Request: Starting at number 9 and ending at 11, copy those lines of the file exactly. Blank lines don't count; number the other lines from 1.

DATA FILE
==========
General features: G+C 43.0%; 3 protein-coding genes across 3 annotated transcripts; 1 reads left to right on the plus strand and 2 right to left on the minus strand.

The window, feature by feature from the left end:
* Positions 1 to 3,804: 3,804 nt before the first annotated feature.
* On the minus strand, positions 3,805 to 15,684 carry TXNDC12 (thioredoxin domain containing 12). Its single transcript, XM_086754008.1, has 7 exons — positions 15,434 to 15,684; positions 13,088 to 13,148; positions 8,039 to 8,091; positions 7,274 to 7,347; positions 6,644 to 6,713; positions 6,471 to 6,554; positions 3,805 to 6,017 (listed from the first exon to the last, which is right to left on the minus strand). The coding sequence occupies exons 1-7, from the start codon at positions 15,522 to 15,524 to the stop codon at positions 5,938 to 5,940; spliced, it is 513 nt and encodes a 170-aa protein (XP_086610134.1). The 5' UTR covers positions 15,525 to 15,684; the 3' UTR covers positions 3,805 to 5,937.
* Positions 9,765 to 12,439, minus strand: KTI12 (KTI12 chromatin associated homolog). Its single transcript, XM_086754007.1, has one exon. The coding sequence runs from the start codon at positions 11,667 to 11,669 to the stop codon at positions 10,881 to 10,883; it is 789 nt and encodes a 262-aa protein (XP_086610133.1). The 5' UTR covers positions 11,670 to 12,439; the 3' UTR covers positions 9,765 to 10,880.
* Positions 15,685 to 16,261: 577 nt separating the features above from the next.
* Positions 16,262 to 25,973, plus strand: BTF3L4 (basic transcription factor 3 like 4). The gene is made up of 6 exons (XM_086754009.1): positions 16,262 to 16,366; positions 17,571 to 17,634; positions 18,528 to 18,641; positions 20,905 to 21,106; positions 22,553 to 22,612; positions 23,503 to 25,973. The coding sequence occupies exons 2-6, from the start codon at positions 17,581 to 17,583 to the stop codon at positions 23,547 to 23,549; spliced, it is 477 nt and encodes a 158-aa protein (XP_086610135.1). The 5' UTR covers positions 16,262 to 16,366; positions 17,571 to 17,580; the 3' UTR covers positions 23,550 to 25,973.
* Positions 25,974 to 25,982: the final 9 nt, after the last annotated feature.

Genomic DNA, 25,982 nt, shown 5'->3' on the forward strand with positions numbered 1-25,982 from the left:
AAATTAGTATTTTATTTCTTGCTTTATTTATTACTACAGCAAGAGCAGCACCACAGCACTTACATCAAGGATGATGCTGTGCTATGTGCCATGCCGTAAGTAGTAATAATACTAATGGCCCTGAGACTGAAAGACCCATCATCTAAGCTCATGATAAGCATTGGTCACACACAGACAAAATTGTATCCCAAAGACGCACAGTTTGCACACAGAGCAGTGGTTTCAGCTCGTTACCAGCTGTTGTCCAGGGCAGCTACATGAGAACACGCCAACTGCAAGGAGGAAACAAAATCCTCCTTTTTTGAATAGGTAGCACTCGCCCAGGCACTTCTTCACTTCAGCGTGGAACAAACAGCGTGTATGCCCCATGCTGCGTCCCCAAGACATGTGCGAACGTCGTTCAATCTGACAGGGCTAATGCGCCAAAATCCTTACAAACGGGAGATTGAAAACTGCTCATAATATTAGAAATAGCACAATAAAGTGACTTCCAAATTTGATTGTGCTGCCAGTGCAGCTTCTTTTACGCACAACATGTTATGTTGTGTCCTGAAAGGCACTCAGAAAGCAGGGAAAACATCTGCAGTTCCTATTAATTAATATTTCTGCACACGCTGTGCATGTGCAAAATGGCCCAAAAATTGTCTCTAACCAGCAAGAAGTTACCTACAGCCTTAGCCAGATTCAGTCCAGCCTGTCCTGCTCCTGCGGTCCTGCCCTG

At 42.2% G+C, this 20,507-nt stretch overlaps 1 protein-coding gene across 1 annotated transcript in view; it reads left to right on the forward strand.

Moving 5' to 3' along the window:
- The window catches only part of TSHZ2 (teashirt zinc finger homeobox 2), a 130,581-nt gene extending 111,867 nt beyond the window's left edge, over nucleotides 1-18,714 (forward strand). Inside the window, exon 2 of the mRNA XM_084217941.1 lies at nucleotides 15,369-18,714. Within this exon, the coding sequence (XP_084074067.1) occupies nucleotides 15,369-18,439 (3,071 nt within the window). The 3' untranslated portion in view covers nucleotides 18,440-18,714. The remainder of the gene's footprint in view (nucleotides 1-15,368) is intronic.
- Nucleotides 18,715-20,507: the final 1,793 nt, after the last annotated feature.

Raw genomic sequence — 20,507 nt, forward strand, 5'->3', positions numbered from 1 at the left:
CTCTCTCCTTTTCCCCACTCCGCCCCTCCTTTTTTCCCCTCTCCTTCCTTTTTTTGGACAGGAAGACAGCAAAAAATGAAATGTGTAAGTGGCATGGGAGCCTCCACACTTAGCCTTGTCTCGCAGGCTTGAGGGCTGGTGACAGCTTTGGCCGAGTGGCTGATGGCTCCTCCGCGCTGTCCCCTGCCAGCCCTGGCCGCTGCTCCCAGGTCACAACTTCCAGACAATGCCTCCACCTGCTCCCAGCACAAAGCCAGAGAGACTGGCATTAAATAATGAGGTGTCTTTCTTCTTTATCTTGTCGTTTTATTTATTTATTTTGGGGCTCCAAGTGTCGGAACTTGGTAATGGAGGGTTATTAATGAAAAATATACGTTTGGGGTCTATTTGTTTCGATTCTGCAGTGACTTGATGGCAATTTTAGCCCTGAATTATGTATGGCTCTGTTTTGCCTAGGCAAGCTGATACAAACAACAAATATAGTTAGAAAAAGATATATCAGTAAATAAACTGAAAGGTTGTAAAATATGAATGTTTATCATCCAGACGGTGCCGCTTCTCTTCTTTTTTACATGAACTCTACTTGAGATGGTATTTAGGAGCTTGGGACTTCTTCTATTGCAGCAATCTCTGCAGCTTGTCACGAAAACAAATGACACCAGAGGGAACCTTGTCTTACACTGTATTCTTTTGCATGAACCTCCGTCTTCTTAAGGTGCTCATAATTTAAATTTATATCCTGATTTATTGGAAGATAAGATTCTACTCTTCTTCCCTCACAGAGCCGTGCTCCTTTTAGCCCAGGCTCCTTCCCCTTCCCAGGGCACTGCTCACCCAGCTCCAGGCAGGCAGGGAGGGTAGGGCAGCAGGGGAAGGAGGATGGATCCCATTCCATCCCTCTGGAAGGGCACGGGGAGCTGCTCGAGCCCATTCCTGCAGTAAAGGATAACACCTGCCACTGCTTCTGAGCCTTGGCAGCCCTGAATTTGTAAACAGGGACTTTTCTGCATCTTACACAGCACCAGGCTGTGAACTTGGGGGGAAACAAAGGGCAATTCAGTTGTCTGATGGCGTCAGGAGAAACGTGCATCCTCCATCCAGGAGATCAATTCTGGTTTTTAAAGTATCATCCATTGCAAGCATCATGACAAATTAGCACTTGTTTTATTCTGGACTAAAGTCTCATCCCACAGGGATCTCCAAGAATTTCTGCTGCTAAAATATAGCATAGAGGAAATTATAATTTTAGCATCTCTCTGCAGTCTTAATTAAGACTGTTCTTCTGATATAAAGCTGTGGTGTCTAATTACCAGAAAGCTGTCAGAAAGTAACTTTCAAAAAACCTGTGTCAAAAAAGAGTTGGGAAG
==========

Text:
Genomic DNA, 25,982 nt, shown 5'->3' on the forward strand with positions numbered 1-25,982 from the left:
AAATTAGTATTTTATTTCTTGCTTTATTTATTACTACAGCAAGAGCAGCACCACAGCACTTACATCAAGGATGATGCTGTGCTATGTGCCATGCCGTAAGTAGTAATAATACTAATGGCCCTGAGACTGAAAGACCCATCATCTAAGCTCATGATAAGCATTGGTCACACACAGACAAAATTGTATCCCAAAGACGCACAGTTTGCACACAGAGCAGTGGTTTCAGCTCGTTACCAGCTGTTGTCCAGGGCAGCTACATGAGAACACGCCAACTGCAAGGAGGAAACAAAATCCTCCTTTTTTGAATAGGTAGCACTCGCCCAGGCACTTCTTCACTTCAGCGTGGAACAAACAGCGTGTATGCCCCATGCTGCGTCCCCAAGACATGTGCGAACGTCGTTCAATCTGACAGGGCTAATGCGCCAAAATCCTTACAAACGGGAGATTGAAAACTGCTCATAATATTAGAAATAGCACAATAAAGTGACTTCCAAATTTGATTGTGCTGCCAGTGCAGCTTCTTTTACGCACAACATGTTATGTTGTGTCCTGAAAGGCACTCAGAAAGCAGGGAAAACATCTGCAGTTCCTATTAATTAATATTTCTGCACACGCTGTGCATGTGCAAAATGGCCCAAAAATTGTCTCTAACCAGCAAGAAGTTACCTACAGCCTTAGCCAGATTCAGTCCAGCCTGTCCTGCTCCTGCGGTCCTGCCCTG

At 42.2% G+C, this 20,507-nt stretch overlaps 1 protein-coding gene across 1 annotated transcript in view; it reads left to right on the forward strand.